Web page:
U.S. Treasury Secretary Janet Yellen recently concluded her four-day trip to China, where she held direct, substantive, and productive talks with senior Chinese officials. Important insights on strengthening communication channels, and supporting concrete U.S. actions on key sanctions and irritants, underline the strategic value of Yellen's trip to building a consequential U.S.-China economic relationship. "We had substantive conversations about the global economy, developments in our own economies, financial markets, and a list of concerns that each of us brought to the table that we agreed to follow up on over time," Yellen recently said during a "Face the Nation" interview.
The landmark visit was her first as Treasury Chief, and widely seen as an attempt to set up economic guardrails and improve the countries' relationship after an historic low. Cautious optimism stemmed from Yellen's talks with Chinese Premier Li Qiang, who rightly recommended healthy cooperation as a "realistic need and the right choice" for two of the world's largest economies. In a bid to maintain a level playing field for businesses, the trip merits some hope against unwarranted U.S. export controls and sanctions. Headway there is critical for the U.S. to advance "mutual respect, peaceful coexistence, and win-win cooperation."
It is true that China's peaceful development is a "gain rather than a risk" for the United States. These remarks from Premier Li offered strong incentives for Washington to recalibrate its perceptions towards China and support future common-ground in areas such as global financial stability, macroeconomic coordination, and debt crisis. Yellen's refusal to endorse zero-sum talks about "de-coupling" is also a welcome step forward, making it easier to implement the core consensus reached between the two countries in Bali last year.
That landmark consensus also included continuation of dialogue, as well as coordination on macroeconomic policies and trade ties. For these reasons, Yellen's up-close engagement with Chinese officials and the larger business community reflects active efforts to implement those understandings, and coordinate differences where possible. "China hopes that the U.S. can meet China halfway and bring bilateral relations back on the right path, guided by reason and pragmatism," stated Li in his exchange with Yellen.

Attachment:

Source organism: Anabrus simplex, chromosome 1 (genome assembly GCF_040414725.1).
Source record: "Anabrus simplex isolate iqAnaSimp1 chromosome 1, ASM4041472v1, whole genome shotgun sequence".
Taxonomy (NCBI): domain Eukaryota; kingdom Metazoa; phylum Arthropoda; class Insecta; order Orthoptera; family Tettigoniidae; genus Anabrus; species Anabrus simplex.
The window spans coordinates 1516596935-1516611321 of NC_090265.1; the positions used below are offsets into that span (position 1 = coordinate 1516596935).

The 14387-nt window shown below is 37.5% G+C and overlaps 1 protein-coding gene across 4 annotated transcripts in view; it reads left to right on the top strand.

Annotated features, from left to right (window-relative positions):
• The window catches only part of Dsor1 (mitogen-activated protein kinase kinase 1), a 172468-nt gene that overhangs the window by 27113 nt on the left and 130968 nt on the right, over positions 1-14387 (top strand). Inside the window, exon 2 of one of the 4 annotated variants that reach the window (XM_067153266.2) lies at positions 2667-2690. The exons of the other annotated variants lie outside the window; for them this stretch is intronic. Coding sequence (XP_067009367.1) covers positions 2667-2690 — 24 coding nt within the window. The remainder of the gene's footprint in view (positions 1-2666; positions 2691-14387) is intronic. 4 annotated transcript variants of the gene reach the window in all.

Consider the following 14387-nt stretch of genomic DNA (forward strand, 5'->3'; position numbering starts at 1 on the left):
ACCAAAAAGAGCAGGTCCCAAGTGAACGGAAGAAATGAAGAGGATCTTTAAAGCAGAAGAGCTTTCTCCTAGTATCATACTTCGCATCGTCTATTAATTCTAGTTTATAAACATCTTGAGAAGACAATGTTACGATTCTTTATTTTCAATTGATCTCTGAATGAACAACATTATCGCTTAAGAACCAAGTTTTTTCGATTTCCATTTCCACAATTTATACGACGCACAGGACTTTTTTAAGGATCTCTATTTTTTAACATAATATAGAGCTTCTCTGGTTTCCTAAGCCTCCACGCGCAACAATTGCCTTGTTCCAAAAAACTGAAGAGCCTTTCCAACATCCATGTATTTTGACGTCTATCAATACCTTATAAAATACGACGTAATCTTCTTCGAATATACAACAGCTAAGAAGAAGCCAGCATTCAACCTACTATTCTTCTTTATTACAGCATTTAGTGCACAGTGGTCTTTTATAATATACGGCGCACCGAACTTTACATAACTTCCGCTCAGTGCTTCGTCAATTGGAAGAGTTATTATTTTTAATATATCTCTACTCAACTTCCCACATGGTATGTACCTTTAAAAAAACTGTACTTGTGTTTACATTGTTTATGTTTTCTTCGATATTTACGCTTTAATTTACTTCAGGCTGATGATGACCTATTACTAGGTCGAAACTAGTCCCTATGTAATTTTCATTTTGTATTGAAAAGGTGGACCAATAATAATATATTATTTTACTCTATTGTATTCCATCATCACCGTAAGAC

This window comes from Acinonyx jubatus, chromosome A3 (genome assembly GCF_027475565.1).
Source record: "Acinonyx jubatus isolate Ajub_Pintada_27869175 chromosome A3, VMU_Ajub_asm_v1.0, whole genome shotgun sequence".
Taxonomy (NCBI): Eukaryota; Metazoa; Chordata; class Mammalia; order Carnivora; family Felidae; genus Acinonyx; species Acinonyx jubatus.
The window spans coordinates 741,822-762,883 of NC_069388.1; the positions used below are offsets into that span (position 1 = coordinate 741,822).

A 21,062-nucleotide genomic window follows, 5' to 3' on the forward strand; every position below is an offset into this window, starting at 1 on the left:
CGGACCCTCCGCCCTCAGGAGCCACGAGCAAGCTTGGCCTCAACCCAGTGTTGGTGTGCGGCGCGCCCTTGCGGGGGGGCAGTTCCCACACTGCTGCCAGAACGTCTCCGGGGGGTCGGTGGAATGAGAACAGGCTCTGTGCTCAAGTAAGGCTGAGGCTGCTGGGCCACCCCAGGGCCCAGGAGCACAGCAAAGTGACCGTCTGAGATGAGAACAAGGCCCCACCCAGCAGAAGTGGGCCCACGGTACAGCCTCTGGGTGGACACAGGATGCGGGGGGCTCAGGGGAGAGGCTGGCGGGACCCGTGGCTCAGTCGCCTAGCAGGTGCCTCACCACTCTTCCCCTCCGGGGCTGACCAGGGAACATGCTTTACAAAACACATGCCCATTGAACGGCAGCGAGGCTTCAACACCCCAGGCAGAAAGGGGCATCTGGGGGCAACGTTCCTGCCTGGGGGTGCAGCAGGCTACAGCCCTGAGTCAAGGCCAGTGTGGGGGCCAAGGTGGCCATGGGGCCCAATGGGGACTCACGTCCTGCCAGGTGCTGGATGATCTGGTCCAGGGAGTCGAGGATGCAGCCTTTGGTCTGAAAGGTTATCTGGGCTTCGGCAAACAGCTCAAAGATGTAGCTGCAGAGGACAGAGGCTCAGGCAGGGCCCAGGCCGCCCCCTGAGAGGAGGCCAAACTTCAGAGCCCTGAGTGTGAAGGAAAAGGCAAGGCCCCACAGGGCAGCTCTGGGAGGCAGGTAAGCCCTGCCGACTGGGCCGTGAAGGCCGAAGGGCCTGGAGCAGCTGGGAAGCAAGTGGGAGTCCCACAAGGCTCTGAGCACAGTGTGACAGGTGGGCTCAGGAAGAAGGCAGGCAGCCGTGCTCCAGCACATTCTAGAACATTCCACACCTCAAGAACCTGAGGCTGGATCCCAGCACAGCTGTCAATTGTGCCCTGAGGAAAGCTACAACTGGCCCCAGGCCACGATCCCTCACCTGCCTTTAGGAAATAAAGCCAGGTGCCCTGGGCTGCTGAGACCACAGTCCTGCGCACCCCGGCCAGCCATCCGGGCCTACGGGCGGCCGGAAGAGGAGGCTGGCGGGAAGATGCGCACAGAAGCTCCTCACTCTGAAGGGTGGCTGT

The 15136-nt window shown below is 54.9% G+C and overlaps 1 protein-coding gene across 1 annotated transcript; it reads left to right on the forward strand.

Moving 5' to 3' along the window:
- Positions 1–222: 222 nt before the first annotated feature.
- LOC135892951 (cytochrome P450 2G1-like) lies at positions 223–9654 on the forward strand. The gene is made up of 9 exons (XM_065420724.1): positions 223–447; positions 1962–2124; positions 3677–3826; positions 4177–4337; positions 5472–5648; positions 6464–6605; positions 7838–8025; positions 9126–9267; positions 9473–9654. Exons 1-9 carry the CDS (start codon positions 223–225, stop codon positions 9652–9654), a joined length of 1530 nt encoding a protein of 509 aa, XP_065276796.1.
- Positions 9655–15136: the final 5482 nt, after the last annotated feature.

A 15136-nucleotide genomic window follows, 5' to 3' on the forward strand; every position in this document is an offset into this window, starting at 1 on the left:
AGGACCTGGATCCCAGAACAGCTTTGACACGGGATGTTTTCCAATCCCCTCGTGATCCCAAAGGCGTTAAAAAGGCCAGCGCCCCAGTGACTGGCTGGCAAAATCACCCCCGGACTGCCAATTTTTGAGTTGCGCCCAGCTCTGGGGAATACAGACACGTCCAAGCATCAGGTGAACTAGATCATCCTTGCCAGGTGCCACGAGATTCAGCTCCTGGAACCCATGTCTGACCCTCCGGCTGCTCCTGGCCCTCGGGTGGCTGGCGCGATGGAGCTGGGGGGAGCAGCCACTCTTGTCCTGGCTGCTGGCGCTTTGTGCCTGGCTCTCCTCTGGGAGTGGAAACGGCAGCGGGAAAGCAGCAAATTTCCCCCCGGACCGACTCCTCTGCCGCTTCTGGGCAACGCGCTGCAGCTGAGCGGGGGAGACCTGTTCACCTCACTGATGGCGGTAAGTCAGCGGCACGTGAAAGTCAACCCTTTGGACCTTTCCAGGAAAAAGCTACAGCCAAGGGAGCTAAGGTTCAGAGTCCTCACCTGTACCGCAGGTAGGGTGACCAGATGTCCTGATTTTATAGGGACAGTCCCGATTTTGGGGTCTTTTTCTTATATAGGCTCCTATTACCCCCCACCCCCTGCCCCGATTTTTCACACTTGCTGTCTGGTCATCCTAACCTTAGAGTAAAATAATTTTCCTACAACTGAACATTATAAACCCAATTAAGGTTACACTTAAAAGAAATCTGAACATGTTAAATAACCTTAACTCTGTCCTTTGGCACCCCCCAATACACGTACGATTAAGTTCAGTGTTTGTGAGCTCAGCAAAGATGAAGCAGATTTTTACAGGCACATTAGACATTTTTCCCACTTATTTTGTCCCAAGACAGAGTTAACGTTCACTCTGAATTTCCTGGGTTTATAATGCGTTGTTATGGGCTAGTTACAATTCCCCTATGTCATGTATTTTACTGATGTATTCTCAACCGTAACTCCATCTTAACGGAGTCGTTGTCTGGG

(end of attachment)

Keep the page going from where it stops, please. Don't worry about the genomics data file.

Extensive talks with Chinese Vice Premier He Lifeng also reveal an opening for the U.S. to work together to tap considerable growth in trade and investment engagements. After all, in the past two years alone, U.S.-China trade volume has steadily expanded, reaching $690 billion last year. To build on future progress, it is in the U.S.'s interests to avoid "overstretching the concept of security" on such cooperation and support international expectations for healthy and consistent U.S.-China economic engagements.
Interestingly, Yellen's visit is also a significant step toward reducing the risk of misunderstanding between both sides. For one, it provides an opening for Washington to respond to China's major economic concerns, including lifting tariffs and relaxing export controls, while advancing more frequent contacts in the future. China has been a staunch advocate of direct communication channels with Washington, and puts a premium on trust-building based on a "rational and pragmatic" attitude. There is a fair chance that Washington may build on Yellen's goodwill, given her admission that she does not see ties through the frame of "great power conflict."
Ultimately, Yellen's four-day trip to China should be seen as an important confidence-building measure and a much-needed input to strengthening direct Sino-U.S. communication. From macroeconomy to challenging global issues, critical discussions reinforced the wide-ranging common ground between both countries. By addressing China's stated economic concerns, the Biden administration stands a fair chance to advance bilateral trust and meet Beijing halfway for the benefit of U.S.-China relations.
Hannan R. Hussain is a foreign affairs commentator, author and recipient of the Fulbright Award.